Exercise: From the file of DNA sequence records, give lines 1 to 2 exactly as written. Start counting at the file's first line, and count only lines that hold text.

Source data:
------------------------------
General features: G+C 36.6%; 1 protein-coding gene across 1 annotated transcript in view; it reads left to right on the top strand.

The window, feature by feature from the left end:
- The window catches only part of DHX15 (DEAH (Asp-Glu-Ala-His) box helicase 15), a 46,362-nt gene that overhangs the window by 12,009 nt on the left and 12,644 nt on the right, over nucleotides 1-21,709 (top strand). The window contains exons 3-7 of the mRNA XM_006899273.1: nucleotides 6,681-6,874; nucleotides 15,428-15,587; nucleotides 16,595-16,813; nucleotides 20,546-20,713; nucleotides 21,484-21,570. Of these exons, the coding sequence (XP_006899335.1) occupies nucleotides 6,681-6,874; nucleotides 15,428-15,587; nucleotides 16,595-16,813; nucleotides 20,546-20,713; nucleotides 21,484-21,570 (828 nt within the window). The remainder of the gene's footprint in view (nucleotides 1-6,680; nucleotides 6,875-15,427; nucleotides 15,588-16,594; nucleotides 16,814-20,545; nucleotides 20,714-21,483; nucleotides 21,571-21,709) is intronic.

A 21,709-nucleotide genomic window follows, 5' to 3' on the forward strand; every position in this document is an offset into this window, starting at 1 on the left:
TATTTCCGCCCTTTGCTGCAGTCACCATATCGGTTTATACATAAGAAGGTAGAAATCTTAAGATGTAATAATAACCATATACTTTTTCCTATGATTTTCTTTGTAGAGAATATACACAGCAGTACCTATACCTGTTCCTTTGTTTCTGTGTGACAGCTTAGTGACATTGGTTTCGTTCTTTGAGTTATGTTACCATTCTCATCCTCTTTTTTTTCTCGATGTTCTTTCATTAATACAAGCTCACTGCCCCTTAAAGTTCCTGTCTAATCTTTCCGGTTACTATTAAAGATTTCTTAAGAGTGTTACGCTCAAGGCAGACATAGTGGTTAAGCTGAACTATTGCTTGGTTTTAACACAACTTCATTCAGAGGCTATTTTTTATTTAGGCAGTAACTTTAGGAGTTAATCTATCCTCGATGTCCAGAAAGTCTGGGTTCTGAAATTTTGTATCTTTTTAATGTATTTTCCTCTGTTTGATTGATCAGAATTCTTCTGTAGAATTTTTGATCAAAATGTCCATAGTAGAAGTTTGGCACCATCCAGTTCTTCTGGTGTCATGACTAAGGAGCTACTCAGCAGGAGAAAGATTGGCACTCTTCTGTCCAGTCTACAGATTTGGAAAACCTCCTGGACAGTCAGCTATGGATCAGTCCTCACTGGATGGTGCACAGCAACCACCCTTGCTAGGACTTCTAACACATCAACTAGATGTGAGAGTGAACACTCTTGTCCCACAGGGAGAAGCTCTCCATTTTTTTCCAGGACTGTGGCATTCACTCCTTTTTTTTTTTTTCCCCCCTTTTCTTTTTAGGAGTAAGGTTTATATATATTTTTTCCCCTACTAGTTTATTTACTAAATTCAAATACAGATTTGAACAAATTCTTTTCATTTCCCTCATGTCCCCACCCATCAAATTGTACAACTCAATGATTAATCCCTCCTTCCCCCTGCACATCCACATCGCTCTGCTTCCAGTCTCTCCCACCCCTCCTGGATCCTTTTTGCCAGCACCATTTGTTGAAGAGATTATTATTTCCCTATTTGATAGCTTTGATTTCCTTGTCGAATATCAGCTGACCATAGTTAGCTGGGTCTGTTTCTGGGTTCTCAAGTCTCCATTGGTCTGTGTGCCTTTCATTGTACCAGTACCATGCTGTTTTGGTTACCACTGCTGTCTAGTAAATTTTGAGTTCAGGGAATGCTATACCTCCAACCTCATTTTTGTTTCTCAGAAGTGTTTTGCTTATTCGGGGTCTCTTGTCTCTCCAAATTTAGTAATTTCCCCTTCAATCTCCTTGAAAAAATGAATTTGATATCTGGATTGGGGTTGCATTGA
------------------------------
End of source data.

General features: G+C 36.6%; 1 protein-coding gene across 1 annotated transcript in view; it reads left to right on the top strand.

The window, feature by feature from the left end: